Sunday, 28 March 2010
Mistakes by Yeva Nersisyan and L. Randall Wray.
This is a good article by the above two. It’s about foreign holders of national debt.
However there are a couple of mistakes near the end. In relation to interest paid they claim “We don’t owe China anything more than a bank statement showing the accounts at the Federal Reserve Bank where their funds are recorded.”
Somehow I don’t think the Chinese would be too happy with being told their billions of dollars and Treasuries have been ripped up, but that they can have a “bank statement” if they like.
The interest that non-U.S. entities earn on U.S. national debt is a genuine increase in U.S. indebtedness to those entities. Though for the moment, as the above authors rightly point out, many of these entities have no immediate intention of calling in the debt, and are happy with “bank statements” for the moment.
As regards foreign entities cashing in their Treasuries and turning these into real goods and services purchased in the U.S., the authors claim this “would almost certainly increase US production and hence employment.”
Well, the latter would not be the effect if the U.S. was at that point in time enjoying full employment, which it should be assuming its economy was being properly run. In this scenario, no more demand is possible. Thus demand from U.S. consumers would have be pared back to make room for the demand coming from foreign entities. That means U.S. citizens working just as hard as before, but not consuming so many of the goods produced. That means a real, if only temporary drop in U.S. living standards.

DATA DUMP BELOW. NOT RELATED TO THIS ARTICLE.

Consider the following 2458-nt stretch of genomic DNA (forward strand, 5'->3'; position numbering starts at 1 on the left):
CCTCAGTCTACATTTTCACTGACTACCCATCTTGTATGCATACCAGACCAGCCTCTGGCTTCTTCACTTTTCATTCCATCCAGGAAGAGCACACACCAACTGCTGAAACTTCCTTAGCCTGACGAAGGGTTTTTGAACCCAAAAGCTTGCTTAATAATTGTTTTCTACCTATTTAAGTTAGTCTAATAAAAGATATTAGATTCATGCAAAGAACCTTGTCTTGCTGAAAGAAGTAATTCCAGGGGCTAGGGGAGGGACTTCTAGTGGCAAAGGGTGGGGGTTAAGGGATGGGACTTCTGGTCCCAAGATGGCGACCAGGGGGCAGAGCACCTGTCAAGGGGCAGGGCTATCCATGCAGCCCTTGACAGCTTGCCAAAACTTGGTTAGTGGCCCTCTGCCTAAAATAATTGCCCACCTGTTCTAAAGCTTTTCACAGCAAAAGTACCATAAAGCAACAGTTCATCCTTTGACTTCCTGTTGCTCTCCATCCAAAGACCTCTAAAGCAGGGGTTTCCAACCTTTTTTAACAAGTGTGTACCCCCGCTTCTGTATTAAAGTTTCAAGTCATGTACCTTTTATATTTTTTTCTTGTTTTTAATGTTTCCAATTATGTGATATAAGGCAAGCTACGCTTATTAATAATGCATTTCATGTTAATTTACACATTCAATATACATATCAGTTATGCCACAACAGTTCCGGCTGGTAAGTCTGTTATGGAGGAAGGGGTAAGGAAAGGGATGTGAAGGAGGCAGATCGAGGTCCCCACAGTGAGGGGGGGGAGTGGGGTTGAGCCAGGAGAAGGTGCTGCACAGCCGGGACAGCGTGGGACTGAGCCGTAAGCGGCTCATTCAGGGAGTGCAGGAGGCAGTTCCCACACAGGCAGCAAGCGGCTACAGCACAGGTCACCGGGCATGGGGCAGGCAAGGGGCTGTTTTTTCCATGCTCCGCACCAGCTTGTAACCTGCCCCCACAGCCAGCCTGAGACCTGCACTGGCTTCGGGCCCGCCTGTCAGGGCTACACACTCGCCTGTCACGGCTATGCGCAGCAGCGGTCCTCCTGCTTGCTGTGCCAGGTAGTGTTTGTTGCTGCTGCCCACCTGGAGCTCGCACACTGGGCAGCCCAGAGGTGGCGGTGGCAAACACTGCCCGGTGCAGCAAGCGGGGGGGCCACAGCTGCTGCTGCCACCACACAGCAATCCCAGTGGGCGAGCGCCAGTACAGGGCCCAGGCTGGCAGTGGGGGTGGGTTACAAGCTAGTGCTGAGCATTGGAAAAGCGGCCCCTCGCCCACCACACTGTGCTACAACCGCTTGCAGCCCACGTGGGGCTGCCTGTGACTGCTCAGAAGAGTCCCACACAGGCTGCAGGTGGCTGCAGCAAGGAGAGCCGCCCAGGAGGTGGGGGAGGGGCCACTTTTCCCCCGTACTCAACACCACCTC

Alternatively, given excess unemployment in the U.S., the additional demand from foreign entities WOULD raise employment. But there would be little or no increase in U.S. living standards because the extra goods being produced are exported, not consumed in the U.S.
Thus to say that this additional demand from foreign entities results in extra “production and employment” is misleading. Extra “production and employment” are normally seen as “good” because they increase living standards. Extra “production and employment” which result in no living standard improvement is not a great deal.
Anyone out there want to work for me for no pay?